There is a worrying misconception that Facebook’s behaviour does not warrant outrage because the Code became law without significant changes being made. This is not true. Four changes were made to the Code at the 11th hour, after Facebook’s news blackout (see appendix 2 for more details). That these concessions were cause for celebration is testament to their significance to Facebook.

  1. Making it highly unlikely any large platforms will be designated under the code

    Platforms are only subject to the code if they are “designated” by the Treasurer. Before the blackout the Treasurer only had to consider “whether there is a significant bargaining power imbalance” between the platform and Australian news businesses. Significantly, after the blackout, the amended version of the Code states that the Treasurer also has to take into account whether the platform “has made a significant contribution to the sustainability of the Australian news industry,” meaning that making some deals in general is likely to be sufficient. More than a year into the code’s existence, no platform has been designated and many publishers that would have been able to make deals under the pre-blackout version of the Code haven’t been able to do so.

  2. Giving digital platforms extensive notice if they were being considered for designation

    Platforms are given a full month’s notice if the Treasurer is even considering requiring them to negotiate under the Code. This gives platforms a month to continue to use their unbalanced bargaining power to strike deals, to deploy their not insignificant lobbying powers to avoid determination, and to engage in similar tactics to those from Feb 2021.

  3. Allowing digital platforms to ‘differentiate’ between news businesses if they ‘pay up’

    Changes to the so-called ‘non-differentiation’ provisions empower digital platforms throughout the negotiation process, handing them both a ‘carrot’ and a ‘stick’ to bully news business to agree to unfair deals – further entrenching their unbalanced bargaining power. Before the blackout, it was much less clear that they would have been able to do this.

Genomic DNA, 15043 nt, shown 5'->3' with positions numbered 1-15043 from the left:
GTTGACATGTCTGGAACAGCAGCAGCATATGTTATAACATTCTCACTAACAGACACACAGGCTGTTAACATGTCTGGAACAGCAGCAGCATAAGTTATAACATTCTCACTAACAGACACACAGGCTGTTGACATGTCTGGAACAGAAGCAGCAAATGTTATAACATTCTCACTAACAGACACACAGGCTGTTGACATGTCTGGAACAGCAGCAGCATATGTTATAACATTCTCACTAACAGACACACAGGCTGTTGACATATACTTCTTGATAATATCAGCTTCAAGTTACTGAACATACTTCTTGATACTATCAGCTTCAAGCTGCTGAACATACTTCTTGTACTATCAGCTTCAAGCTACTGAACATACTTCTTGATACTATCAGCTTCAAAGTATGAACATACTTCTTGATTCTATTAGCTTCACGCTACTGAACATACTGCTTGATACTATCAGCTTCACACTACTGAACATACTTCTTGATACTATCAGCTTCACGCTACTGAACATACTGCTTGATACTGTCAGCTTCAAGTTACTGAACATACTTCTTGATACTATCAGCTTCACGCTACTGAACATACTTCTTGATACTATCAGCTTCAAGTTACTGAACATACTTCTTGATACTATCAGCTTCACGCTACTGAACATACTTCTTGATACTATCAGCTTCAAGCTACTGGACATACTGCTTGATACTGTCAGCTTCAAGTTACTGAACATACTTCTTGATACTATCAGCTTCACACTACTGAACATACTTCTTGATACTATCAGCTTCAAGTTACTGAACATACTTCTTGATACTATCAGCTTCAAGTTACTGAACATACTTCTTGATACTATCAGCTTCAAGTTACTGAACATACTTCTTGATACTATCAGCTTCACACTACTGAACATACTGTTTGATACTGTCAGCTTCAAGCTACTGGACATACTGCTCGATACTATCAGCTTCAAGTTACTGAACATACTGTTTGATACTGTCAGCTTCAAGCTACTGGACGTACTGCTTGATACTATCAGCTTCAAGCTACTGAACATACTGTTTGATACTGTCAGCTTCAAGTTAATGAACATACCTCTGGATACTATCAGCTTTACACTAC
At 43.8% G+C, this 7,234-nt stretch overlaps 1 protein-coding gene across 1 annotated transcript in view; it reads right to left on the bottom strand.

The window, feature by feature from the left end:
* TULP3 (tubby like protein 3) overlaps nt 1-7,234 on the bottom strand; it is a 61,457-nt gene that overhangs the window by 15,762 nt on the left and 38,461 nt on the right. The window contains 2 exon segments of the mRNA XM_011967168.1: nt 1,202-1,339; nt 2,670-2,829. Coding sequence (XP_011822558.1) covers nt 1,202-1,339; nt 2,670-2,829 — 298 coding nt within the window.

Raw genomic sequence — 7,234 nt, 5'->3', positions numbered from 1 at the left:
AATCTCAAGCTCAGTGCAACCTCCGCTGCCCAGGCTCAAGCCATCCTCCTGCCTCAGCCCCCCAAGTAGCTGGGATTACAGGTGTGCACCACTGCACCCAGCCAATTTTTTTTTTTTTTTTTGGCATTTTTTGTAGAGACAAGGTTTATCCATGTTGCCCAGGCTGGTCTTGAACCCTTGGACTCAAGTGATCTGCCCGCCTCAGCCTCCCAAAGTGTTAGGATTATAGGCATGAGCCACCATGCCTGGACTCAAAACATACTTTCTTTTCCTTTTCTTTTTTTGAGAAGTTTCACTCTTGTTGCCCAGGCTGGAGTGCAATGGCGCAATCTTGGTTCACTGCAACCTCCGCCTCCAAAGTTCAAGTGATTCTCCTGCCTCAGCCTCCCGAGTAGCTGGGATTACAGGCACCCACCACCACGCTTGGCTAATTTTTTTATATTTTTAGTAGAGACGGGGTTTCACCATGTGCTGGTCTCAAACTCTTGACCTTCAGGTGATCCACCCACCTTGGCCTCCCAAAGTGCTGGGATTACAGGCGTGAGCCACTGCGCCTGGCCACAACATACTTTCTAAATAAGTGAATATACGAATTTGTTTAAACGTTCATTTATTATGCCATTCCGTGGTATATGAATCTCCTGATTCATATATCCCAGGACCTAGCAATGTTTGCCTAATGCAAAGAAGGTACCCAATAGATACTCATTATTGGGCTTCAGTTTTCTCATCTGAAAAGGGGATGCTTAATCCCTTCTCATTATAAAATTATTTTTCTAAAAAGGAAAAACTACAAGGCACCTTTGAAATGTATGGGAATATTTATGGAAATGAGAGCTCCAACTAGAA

4. Forcing a mediation process before arbitration can begin

    Forced mediation presents a significant time delay and cost barrier for news businesses to access any remedies overseen by the Commission and significantly weakens the negotiating position of news businesses.

These four changes cumulatively significantly benefit digital platforms in the negotiation process, leaving the Code significantly weaker than earlier drafts and its driving rationale in the Digital Platforms Inquiry.

Key dates in the legislative process and negotiations

  • 17 February 2021 – Bill passed through the House of Representatives; overnight, Facebook blacks out news and non-news sites

  • 22 February 2021 – Amended bill introduced to the Senate, with the four concessions above

  • 23 February 2021 – Facebook reverses the blackout

  • 24 February 2021 – Bill passed through the Senate

  • 25 February 2021 – Bill passed both Houses

    See a full timeline in our report here


The Australian experience provides a cautionary tale for countries around the world as they begin drafting their own news media bargaining codes. Facebook may very well be planning on engaging the same negotiating tactics. The whistleblowers’ evidence also reveals that Facebook engaged in systematic deception against the public and lawmakers, raising the prospect of civil and criminal culpability for the company and senior officials that deserve investigation by State and Federal authorities.

This memo has been created by Reset Australia and the Minderoo Tech & Policy Lab at the University of Western Australia